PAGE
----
The mad dash for home started 4 days ago in Custer, South Dakota. For the final day, we were in Youngstown, Ohio and packing our motorcycles once more for the ride across multiple states. While packing my bike, it began to rain. The darkness of the clouds over head meant that we would be wearing rain gear, and the low morning temperature meant that we would be wearing leather. We wore both for almost the entire way home. Being cold and damp is almost the norm for us and for our ride from west to east, from South Dakota to Maryland.
Leaving Youngstown and the state of Ohio didn’t take long. Within 20 miles, we were rolling across the state line of Pennsylvania. We would be friends with the PA Turnpike for a while, and the PA Turnpike had a lot of other friends this Monday morning. Traffic rolling east on I76 was heavy at times and our first fuel stop at the service station was particularly packed with people. The service station did have one thing that I was keen on for the morning, Starbucks. I needed something hot to drink to warm me and I hadn’t had a Starbucks in a long while, at least since we left for South Dakota. By the way, it was good.
That first stop was the longest stop of the day. We cranked out 80 miles and I only had about another 220 miles to go. All three of us were jazzed to get home. We rolled across the hills of western PA winding between the highway construction sites and the other travelers on the road. We were making good time. At the next stop, we only got gas for the bikes and to use the bathroom. Then it was back on the bikes to crank out some more miles.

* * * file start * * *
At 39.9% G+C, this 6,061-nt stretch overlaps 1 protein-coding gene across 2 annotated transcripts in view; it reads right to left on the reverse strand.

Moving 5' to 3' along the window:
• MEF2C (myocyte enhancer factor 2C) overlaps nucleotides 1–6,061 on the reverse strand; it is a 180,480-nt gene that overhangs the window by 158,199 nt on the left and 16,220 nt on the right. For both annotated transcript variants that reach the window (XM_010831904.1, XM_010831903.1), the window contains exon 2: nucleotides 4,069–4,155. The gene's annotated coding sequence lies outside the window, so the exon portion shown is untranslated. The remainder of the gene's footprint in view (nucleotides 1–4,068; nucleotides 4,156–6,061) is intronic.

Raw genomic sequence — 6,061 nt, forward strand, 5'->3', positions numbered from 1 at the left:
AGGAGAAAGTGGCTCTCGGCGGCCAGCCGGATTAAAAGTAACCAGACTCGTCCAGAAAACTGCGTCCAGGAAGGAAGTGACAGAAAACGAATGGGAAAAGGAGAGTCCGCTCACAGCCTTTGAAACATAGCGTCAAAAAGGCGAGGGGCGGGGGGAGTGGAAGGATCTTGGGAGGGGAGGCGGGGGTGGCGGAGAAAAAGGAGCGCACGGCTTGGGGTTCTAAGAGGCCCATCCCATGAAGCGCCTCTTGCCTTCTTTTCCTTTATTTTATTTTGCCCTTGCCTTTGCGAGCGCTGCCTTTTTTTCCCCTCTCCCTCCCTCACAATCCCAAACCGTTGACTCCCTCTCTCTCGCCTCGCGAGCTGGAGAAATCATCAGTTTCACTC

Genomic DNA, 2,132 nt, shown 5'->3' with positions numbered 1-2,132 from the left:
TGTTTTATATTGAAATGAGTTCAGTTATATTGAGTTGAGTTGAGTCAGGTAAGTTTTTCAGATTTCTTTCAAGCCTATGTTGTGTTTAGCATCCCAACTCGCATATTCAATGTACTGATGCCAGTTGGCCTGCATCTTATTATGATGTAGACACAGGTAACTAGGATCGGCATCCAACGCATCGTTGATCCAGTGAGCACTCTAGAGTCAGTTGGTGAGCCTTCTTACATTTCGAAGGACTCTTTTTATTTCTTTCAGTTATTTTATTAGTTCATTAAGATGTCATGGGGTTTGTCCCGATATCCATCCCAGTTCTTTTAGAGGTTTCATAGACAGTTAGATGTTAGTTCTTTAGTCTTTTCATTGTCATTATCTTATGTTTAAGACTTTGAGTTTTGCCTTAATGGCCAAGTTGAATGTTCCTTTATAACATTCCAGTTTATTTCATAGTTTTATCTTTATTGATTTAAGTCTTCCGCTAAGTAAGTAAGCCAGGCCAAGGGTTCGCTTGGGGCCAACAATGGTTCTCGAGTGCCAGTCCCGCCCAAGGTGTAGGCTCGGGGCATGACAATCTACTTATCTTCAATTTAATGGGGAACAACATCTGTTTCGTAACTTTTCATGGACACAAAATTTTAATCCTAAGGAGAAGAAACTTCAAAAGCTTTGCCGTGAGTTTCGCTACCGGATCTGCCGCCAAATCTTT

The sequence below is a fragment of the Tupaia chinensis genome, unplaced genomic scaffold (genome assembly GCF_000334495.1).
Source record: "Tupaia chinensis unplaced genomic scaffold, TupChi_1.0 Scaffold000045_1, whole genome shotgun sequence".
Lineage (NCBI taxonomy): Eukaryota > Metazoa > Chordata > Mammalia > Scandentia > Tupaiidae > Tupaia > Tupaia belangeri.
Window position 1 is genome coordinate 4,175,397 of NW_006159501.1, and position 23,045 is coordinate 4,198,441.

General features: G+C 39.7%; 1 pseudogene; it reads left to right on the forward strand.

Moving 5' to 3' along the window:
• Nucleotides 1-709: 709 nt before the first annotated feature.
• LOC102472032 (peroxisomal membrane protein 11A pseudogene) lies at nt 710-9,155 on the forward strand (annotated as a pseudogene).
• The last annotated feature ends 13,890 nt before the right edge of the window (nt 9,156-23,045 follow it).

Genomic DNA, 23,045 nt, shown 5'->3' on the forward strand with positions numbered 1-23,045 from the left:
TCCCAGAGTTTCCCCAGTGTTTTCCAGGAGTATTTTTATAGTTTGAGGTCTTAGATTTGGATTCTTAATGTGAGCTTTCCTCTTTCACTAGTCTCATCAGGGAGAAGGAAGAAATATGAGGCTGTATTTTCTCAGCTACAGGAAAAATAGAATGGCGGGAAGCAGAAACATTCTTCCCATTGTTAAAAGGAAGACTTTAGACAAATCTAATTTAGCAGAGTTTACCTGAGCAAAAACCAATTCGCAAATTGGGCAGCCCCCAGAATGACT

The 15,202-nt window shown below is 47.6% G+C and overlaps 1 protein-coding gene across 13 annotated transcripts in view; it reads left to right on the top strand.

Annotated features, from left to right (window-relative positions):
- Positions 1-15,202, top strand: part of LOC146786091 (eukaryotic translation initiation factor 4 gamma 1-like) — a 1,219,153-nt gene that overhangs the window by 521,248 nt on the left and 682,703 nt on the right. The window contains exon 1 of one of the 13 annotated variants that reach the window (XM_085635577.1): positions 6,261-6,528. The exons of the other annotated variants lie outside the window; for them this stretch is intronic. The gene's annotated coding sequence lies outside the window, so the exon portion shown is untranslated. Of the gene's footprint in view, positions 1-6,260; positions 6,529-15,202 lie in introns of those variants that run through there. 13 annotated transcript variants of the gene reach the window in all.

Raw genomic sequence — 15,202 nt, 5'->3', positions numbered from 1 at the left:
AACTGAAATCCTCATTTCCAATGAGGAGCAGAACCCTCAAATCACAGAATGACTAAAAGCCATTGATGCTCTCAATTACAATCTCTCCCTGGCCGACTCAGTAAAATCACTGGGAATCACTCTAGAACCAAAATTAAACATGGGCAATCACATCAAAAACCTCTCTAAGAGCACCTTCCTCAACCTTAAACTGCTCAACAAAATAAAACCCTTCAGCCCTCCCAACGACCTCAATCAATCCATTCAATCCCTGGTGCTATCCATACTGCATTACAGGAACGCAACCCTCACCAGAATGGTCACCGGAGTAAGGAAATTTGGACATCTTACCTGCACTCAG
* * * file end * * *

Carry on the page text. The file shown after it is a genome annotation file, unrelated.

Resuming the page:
Wearing the rain gear had it’s desired effect on the weather. Since we rolled out of Youngstown, it hadn’t rained at all, except a sprinkle here and there. The dark clouds were still hanging over head and threatened us at all times, but the roads were only damp in a few places. But over all, we had dry pavement and we tore up the miles.
The switch over to I70 to head into Maryland was interesting. On the map it looked like a normal highway interchange. But instead we had to exit the Turnpike and drive thru an enormous amount of fast food restaurants and hotels. Only then are you directed to turn left and enter I70. Very odd, but I’m sure it was setup by those same restaurants and hotels.
We could smell home. I could feel my favorite chair and I knew my own bed was right up stairs. Plus I wouldn’t have to pack and re-pack the motorcycle every morning and night. It was only a 4 day road trip coming home, but I was tired of traveling. Spending 8 to 10 hours a day on the motorcycle had taken it’s toll. I wasn’t sore in the butt and my wrist wasn’t numb from holding the throttle open as we rolled across the country. In all, I was just tired from the traveling and wanted to be home. In my own home. In my own bed.
Hagerstown passed by in a blur. Frederick, MD was next in our sights. The weather in MD was a big improvement from PA. Since we were almost home, the sun decided to come out and greet us for the last few miles. I pulled off the highway with only 20 miles between us and Frederick. It was just too hot with the leather jacket, the rain gear and the full face helmet. It was also to be our last stop together for fuel for our Sturgis adventure.
Each of us gladly put away the rain gear and got more confortable. We fueled up the bikes together for the last time, shook hands and rolled back onto the highway for the last few miles together.
We blew thru Frederick and the Mt. Airy exit and RT 27 beckoned me. Once the exit was upon us, Michael pulled up next to me and we waved goodbye and he motored on ahead of me. I waved to Steve and I exited the highway by myself as they continued on.
RT 27 north for about 12 miles, Nicodemus for another 3 miles, RT 31 for another couple miles and I turned towards my home. Rolling onto my street and then rode up my driveway. It took me much longer this time to unpack the motorcycle than it had for the entire trip. But I also knew that it would be the last time for this trip.
I was home.